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Anti-Fulani sentiment is the hostility that exists towards Fulani people in Nigeria and the discrimination that they are subjected to as a result of it. The Fulani are a semi-nomadic ethnic group that is dispersed across several West African countries. Fulani people represent 6% of Nigeria's population.[1]

Islamic terrorism

Fulani people have been accused of supporting Islamic terrorist groups such as Boko Haram even though they themselves are often victims of terrorist attacks.[2] These accusations have emboldened various ethnonationalist groups in Nigeria, such as the Igbo nationalist group Indigenous People of Biafra, which attempts to spread anti-Fulani rhetoric.[3]

Herder-farmer conflicts

Main article: Herder–farmer conflicts in Nigeria

The Herder–farmer conflicts in Nigeria are a series of disputes between Fulani cattle herders and non-Fulani farmers over land, sometimes resulting in violence. The competition with Fulani herders has fueled anti-Fulani sentiment in Nigeria from politicians and news outlets.[2] In response to this conflict, some states in Nigeria have proposed or enacted laws to discourage Fulani herders from bringing their cattle for grazing. These laws have been accused of being discriminatory towards the Fulani people without solving the problem.[4] The Fulani advocacy group Tabital Pulaaku International has accused Adamawa senator Binos Dauda Yaroe of hate speech after he blamed Fulani pastoralists for armed kidnappings in Nigeria.[5]


The Herder-farmer conflicts have led to ethnically motivated killings against Fulani. On 1 February 2018, 7 Fulani men in Gboko, Benue State, Nigeria who were not accused of any wrongdoing were lynched by an angry mob after being kidnapped from a public transportation vehicle.[6] After the attacks on Berom farming villages in Plateau State of 23–24 June 2018, Berom youths in Plateau State blocked highways and lynched an unknown number of suspected Fulani people.[6] An angry mob in Edo State lynched five alleged Fulani herders who were carrying firearms.[7]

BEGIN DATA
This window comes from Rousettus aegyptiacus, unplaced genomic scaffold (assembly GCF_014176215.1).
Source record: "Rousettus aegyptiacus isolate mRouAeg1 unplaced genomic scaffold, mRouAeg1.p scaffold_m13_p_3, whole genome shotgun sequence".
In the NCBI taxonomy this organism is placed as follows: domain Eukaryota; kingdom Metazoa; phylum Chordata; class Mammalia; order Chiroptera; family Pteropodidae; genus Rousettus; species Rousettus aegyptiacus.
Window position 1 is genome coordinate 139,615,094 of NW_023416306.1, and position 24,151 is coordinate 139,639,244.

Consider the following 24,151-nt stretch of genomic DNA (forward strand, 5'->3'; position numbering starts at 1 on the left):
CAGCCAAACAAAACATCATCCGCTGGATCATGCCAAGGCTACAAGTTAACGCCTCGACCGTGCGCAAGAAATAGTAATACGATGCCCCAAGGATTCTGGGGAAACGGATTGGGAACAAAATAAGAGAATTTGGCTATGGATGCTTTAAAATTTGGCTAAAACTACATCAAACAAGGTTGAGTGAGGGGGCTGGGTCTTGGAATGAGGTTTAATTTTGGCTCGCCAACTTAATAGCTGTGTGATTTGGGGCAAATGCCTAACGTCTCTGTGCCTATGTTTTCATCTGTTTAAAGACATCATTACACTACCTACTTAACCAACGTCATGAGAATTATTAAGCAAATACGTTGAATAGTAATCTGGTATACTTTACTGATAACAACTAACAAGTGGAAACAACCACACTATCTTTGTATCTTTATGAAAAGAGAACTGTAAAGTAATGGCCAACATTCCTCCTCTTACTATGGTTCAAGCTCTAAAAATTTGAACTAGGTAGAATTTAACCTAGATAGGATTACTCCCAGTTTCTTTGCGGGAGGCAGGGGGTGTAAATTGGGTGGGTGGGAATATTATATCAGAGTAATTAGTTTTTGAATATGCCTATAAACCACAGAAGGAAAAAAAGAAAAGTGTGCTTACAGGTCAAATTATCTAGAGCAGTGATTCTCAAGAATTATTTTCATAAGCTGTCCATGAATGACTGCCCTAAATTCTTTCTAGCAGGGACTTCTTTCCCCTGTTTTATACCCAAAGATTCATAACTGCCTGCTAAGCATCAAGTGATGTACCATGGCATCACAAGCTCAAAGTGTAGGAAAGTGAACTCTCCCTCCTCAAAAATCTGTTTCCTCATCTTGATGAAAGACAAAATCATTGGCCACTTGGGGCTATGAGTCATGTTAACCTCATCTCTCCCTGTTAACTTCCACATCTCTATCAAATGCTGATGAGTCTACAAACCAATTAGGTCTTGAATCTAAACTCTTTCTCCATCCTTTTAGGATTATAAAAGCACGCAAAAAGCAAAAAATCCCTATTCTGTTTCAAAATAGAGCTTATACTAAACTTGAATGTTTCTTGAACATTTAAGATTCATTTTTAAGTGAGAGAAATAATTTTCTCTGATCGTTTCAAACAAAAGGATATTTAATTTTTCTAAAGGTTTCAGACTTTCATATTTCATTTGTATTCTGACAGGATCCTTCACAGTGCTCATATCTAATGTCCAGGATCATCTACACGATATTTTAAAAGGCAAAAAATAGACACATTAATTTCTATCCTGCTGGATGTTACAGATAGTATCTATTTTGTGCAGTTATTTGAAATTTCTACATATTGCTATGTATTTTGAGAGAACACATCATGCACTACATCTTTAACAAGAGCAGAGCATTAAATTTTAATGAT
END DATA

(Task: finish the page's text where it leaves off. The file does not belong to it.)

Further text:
Fulani radio station

Leaders in Nigeria's southern and Middle Belt regions have expressed opposition to plans from the federal government to establish a Fulani-language radio station, claiming it would promote genocidal propaganda against non-Fulanis, making comparisons to the Rwandan genocide.[8]


In 2016, in response to a rise in conflicts with Fulani herders, the hashtag #fulaniherdsmen trended among Nigerian social media users, accompanied and fueled by anti-Fulani rhetoric.[9] Online media and fake news have depicted Fulani herders as bloodthirsty murderers or terrorists, further inciting anti-Fulani sentiment.[10] Nigerian Catholic bishop Matthew Hassan Kukah has called for an end to online "hate speech" towards Fulani herders.[11]


  1. ^ Nigeria country profile at CIA's The World Factbook: "Fulani 6%" out of a population of 219 million (2021 estimate).
  2. ^ a b Jessica Caus. Case 2: Nigeria (PDF) (Report). United Nations University.
  3. ^ "Nigeria's Diverse Security Threats".
  4. ^ "Nigeria's Anti-Grazing Laws Fail to Address the Root Causes of Rural Conflict". World Politics Review. March 16, 2018.
  5. ^ Onimisi Alao, Yola (March 1, 2021). "Group fumes as tension over Sen Yaroe's 'anti-Fulani' comment persists". The Nation.
  6. ^ a b "Stopping Nigeria's Spiralling Farmer-Herder Violence". Crisis Group. July 26, 2018.
  7. ^ "Disturbing video: Angry mob lynches Fulani herdsmen caught with firearms in Edo [Graphic] – TheNewsGuru".
  8. ^ "Southern And Middle Belt Leaders Reject Fulani Radio Station Funded By Federal Govt". Sahara Reporters. May 23, 2019.
  9. ^ Onimisi Alao, Yola (5 May 2016). "Making sense of Nigeria's Fulani-farmer conflict". BBC.
  10. ^ "Fake news and Nigeria's herder crisis". BBC. 29 June 2018.
  11. ^ "Nigeria: Bishop calls for end to hate speech against Fulani herdsmen". Independent Catholic News. 1 August 2019.